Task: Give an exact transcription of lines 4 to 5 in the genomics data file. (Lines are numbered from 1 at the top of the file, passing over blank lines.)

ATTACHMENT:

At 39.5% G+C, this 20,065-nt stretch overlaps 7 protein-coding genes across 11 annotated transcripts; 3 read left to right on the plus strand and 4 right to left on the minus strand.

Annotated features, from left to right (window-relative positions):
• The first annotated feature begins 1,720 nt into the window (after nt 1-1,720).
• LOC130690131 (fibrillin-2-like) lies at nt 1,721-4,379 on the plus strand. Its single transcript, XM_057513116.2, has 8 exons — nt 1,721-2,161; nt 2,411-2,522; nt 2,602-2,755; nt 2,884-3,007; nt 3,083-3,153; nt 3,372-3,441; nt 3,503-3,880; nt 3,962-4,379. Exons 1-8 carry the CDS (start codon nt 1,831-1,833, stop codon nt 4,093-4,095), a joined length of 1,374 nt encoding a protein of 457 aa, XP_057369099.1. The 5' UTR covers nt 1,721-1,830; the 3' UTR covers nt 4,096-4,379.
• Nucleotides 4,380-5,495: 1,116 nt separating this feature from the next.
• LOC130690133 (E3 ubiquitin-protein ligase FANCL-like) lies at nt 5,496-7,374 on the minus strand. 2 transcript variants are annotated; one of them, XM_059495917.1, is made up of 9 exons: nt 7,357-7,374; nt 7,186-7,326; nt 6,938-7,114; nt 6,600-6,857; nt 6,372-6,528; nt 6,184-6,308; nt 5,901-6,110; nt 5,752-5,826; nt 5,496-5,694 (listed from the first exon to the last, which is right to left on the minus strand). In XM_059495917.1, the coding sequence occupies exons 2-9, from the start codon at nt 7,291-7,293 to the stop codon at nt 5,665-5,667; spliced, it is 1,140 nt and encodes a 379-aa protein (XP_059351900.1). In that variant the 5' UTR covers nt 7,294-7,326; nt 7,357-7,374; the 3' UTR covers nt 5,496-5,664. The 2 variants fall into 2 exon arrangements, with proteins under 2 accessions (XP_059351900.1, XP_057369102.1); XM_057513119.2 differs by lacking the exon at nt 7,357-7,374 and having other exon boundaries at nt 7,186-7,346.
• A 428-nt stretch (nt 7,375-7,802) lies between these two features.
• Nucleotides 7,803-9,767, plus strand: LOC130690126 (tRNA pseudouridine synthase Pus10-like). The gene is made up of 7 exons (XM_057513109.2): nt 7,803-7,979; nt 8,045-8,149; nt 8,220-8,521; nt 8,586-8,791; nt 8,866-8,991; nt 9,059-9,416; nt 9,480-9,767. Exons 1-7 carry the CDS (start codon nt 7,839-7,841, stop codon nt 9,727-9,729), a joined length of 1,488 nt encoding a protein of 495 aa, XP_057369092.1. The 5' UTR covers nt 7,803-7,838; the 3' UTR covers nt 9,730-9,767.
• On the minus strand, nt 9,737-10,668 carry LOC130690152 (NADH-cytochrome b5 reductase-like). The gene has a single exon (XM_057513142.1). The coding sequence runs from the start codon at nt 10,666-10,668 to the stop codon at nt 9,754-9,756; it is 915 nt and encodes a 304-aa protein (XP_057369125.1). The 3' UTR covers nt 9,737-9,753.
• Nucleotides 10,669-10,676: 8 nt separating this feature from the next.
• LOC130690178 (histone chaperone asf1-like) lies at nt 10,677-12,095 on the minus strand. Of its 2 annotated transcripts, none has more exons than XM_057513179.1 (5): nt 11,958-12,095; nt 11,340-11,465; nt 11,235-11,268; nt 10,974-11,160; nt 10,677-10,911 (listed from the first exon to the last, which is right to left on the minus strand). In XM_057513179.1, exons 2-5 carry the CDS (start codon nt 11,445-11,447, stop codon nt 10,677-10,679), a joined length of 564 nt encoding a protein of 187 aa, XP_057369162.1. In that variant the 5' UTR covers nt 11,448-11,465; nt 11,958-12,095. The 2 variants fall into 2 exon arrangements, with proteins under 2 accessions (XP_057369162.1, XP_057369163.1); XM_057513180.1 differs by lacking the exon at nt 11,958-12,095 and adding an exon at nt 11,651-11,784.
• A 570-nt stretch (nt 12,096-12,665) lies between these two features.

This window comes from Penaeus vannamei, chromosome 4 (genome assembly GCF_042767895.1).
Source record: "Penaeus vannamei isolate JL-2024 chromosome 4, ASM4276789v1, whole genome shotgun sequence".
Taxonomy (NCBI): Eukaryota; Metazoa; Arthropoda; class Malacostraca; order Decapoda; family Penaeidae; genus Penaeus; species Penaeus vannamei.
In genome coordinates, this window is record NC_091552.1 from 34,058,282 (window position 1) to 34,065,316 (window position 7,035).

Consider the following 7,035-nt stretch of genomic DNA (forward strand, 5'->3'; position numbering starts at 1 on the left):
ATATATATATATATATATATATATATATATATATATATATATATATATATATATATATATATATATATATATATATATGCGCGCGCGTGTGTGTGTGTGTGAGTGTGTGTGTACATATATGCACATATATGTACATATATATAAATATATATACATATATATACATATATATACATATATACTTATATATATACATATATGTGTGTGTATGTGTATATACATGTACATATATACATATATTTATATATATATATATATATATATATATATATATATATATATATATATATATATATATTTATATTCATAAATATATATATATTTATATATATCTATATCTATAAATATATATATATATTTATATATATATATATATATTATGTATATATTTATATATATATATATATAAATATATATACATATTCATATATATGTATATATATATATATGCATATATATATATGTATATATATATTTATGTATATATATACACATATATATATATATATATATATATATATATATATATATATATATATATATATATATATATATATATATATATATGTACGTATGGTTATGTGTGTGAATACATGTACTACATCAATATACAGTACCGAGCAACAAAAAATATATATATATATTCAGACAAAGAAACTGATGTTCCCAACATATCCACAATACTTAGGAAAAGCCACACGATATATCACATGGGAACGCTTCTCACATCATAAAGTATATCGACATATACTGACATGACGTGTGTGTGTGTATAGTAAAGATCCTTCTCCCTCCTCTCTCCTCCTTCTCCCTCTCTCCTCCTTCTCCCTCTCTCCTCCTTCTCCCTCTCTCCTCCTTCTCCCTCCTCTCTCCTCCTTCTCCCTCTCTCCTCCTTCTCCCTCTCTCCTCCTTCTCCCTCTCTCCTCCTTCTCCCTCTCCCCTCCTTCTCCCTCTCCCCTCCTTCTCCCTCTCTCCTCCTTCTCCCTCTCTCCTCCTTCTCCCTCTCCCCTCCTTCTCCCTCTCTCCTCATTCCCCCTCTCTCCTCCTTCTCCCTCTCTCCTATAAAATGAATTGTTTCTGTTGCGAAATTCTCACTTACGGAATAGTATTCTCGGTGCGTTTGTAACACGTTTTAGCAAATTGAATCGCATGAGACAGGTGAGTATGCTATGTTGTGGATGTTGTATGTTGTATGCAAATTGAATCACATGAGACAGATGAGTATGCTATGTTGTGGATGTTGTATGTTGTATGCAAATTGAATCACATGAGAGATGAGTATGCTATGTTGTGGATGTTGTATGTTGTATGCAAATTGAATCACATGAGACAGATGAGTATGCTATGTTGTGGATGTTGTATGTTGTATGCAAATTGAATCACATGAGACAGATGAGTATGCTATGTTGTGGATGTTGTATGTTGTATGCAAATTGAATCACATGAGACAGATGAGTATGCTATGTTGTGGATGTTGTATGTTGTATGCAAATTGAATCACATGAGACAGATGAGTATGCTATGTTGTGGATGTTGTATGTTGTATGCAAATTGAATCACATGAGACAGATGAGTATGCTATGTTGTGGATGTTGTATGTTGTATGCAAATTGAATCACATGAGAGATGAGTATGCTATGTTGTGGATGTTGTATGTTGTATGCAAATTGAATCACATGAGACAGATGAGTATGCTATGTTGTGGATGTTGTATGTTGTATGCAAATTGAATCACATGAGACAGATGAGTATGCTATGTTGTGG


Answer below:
• LOC130690131 (fibrillin-2-like) lies at nt 1,721-4,379 on the plus strand. Its single transcript, XM_057513116.2, has 8 exons — nt 1,721-2,161; nt 2,411-2,522; nt 2,602-2,755; nt 2,884-3,007; nt 3,083-3,153; nt 3,372-3,441; nt 3,503-3,880; nt 3,962-4,379. Exons 1-8 carry the CDS (start codon nt 1,831-1,833, stop codon nt 4,093-4,095), a joined length of 1,374 nt encoding a protein of 457 aa, XP_057369099.1. The 5' UTR covers nt 1,721-1,830; the 3' UTR covers nt 4,096-4,379.
• Nucleotides 4,380-5,495: 1,116 nt separating this feature from the next.